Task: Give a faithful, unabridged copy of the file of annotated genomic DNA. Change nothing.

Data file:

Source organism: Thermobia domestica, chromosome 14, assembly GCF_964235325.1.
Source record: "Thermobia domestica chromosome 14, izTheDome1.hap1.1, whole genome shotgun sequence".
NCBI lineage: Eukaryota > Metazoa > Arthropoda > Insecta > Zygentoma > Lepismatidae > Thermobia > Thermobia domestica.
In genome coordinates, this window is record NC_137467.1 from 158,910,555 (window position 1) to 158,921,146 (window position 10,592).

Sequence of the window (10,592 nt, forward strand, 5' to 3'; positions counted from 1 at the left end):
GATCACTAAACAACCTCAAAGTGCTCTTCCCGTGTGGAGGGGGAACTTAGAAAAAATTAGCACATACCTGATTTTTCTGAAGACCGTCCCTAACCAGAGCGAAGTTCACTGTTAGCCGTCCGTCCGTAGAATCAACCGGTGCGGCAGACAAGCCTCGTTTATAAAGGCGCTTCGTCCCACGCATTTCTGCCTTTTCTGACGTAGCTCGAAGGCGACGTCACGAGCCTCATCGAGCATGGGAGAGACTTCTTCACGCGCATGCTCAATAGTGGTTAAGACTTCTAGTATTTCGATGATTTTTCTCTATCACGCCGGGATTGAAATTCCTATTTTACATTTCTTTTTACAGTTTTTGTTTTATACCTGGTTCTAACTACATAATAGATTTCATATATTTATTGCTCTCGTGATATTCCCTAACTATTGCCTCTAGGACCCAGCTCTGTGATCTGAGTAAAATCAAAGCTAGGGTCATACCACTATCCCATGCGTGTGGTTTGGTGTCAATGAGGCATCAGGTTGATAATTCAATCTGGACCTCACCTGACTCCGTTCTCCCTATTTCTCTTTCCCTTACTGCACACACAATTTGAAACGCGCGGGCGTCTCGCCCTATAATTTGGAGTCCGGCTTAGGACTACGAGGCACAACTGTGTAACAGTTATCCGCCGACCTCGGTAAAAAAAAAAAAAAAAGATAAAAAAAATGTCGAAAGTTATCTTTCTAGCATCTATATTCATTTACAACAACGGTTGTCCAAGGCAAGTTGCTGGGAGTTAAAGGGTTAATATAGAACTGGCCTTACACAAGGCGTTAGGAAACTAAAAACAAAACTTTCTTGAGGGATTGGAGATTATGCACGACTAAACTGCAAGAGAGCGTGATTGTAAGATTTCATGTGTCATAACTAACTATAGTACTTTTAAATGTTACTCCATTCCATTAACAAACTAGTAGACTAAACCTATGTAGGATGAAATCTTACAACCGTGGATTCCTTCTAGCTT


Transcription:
Source organism: Thermobia domestica, chromosome 14, assembly GCF_964235325.1.
Source record: "Thermobia domestica chromosome 14, izTheDome1.hap1.1, whole genome shotgun sequence".
NCBI lineage: Eukaryota > Metazoa > Arthropoda > Insecta > Zygentoma > Lepismatidae > Thermobia > Thermobia domestica.
In genome coordinates, this window is record NC_137467.1 from 158,910,555 (window position 1) to 158,921,146 (window position 10,592).

Sequence of the window (10,592 nt, forward strand, 5' to 3'; positions counted from 1 at the left end):
GATCACTAAACAACCTCAAAGTGCTCTTCCCGTGTGGAGGGGGAACTTAGAAAAAATTAGCACATACCTGATTTTTCTGAAGACCGTCCCTAACCAGAGCGAAGTTCACTGTTAGCCGTCCGTCCGTAGAATCAACCGGTGCGGCAGACAAGCCTCGTTTATAAAGGCGCTTCGTCCCACGCATTTCTGCCTTTTCTGACGTAGCTCGAAGGCGACGTCACGAGCCTCATCGAGCATGGGAGAGACTTCTTCACGCGCATGCTCAATAGTGGTTAAGACTTCTAGTATTTCGATGATTTTTCTCTATCACGCCGGGATTGAAATTCCTATTTTACATTTCTTTTTACAGTTTTTGTTTTATACCTGGTTCTAACTACATAATAGATTTCATATATTTATTGCTCTCGTGATATTCCCTAACTATTGCCTCTAGGACCCAGCTCTGTGATCTGAGTAAAATCAAAGCTAGGGTCATACCACTATCCCATGCGTGTGGTTTGGTGTCAATGAGGCATCAGGTTGATAATTCAATCTGGACCTCACCTGACTCCGTTCTCCCTATTTCTCTTTCCCTTACTGCACACACAATTTGAAACGCGCGGGCGTCTCGCCCTATAATTTGGAGTCCGGCTTAGGACTACGAGGCACAACTGTGTAACAGTTATCCGCCGACCTCGGTAAAAAAAAAAAAAAAAGATAAAAAAAATGTCGAAAGTTATCTTTCTAGCATCTATATTCATTTACAACAACGGTTGTCCAAGGCAAGTTGCTGGGAGTTAAAGGGTTAATATAGAACTGGCCTTACACAAGGCGTTAGGAAACTAAAAACAAAACTTTCTTGAGGGATTGGAGATTATGCACGACTAAACTGCAAGAGAGCGTGATTGTAAGATTTCATGTGTCATAACTAACTATAGTACTTTTAAATGTTACTCCATTCCATTAACAAACTAGTAGACTAAACCTATGTAGGATGAAATCTTACAACCGTGGATTCCTTCTAGCTT